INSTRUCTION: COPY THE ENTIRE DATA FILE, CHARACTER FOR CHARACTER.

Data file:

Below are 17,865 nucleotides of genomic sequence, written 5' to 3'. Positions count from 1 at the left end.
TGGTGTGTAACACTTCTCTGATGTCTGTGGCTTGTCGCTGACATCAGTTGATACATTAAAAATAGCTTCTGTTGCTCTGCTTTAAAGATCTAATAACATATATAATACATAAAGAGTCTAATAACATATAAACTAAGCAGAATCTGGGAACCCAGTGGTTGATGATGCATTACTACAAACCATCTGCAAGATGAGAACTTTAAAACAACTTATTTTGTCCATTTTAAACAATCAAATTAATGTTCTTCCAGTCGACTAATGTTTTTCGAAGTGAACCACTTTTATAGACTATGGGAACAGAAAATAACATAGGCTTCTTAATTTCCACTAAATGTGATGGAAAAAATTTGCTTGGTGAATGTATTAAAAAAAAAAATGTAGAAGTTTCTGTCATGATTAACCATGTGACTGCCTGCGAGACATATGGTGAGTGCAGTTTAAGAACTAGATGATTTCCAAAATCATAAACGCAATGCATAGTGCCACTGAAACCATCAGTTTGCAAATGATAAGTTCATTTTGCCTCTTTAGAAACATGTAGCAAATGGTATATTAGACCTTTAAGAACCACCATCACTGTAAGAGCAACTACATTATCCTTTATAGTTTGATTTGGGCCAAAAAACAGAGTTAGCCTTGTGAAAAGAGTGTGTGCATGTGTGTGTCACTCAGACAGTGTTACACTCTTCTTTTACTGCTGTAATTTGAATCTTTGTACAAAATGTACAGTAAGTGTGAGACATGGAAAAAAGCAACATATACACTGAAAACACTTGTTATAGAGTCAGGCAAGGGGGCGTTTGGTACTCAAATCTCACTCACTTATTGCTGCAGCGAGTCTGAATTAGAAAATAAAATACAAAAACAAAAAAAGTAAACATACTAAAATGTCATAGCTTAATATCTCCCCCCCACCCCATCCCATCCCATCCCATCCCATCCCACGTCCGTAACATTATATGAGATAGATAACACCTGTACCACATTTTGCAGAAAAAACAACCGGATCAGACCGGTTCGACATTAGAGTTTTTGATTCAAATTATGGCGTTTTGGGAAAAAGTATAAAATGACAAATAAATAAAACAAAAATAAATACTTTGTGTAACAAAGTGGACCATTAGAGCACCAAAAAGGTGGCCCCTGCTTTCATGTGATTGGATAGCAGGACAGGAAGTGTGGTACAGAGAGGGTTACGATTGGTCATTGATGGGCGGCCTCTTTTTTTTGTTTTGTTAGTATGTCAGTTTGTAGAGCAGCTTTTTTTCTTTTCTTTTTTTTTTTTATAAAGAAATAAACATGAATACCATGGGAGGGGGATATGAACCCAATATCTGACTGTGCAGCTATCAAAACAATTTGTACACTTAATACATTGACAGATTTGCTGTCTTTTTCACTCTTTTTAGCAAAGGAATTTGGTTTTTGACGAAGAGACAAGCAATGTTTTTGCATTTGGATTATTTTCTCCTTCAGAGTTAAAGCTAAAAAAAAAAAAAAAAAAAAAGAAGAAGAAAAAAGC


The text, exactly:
Below are 17,865 nucleotides of genomic sequence, written 5' to 3'. Positions count from 1 at the left end.
TGGTGTGTAACACTTCTCTGATGTCTGTGGCTTGTCGCTGACATCAGTTGATACATTAAAAATAGCTTCTGTTGCTCTGCTTTAAAGATCTAATAACATATATAATACATAAAGAGTCTAATAACATATAAACTAAGCAGAATCTGGGAACCCAGTGGTTGATGATGCATTACTACAAACCATCTGCAAGATGAGAACTTTAAAACAACTTATTTTGTCCATTTTAAACAATCAAATTAATGTTCTTCCAGTCGACTAATGTTTTTCGAAGTGAACCACTTTTATAGACTATGGGAACAGAAAATAACATAGGCTTCTTAATTTCCACTAAATGTGATGGAAAAAATTTGCTTGGTGAATGTATTAAAAAAAAAAATGTAGAAGTTTCTGTCATGATTAACCATGTGACTGCCTGCGAGACATATGGTGAGTGCAGTTTAAGAACTAGATGATTTCCAAAATCATAAACGCAATGCATAGTGCCACTGAAACCATCAGTTTGCAAATGATAAGTTCATTTTGCCTCTTTAGAAACATGTAGCAAATGGTATATTAGACCTTTAAGAACCACCATCACTGTAAGAGCAACTACATTATCCTTTATAGTTTGATTTGGGCCAAAAAACAGAGTTAGCCTTGTGAAAAGAGTGTGTGCATGTGTGTGTCACTCAGACAGTGTTACACTCTTCTTTTACTGCTGTAATTTGAATCTTTGTACAAAATGTACAGTAAGTGTGAGACATGGAAAAAAGCAACATATACACTGAAAACACTTGTTATAGAGTCAGGCAAGGGGGCGTTTGGTACTCAAATCTCACTCACTTATTGCTGCAGCGAGTCTGAATTAGAAAATAAAATACAAAAACAAAAAAAGTAAACATACTAAAATGTCATAGCTTAATATCTCCCCCCCACCCCATCCCATCCCATCCCATCCCATCCCACGTCCGTAACATTATATGAGATAGATAACACCTGTACCACATTTTGCAGAAAAAACAACCGGATCAGACCGGTTCGACATTAGAGTTTTTGATTCAAATTATGGCGTTTTGGGAAAAAGTATAAAATGACAAATAAATAAAACAAAAATAAATACTTTGTGTAACAAAGTGGACCATTAGAGCACCAAAAAGGTGGCCCCTGCTTTCATGTGATTGGATAGCAGGACAGGAAGTGTGGTACAGAGAGGGTTACGATTGGTCATTGATGGGCGGCCTCTTTTTTTTGTTTTGTTAGTATGTCAGTTTGTAGAGCAGCTTTTTTTCTTTTCTTTTTTTTTTTTATAAAGAAATAAACATGAATACCATGGGAGGGGGATATGAACCCAATATCTGACTGTGCAGCTATCAAAACAATTTGTACACTTAATACATTGACAGATTTGCTGTCTTTTTCACTCTTTTTAGCAAAGGAATTTGGTTTTTGACGAAGAGACAAGCAATGTTTTTGCATTTGGATTATTTTCTCCTTCAGAGTTAAAGCTAAAAAAAAAAAAAAAAAAAAAGAAGAAGAAAAAAGC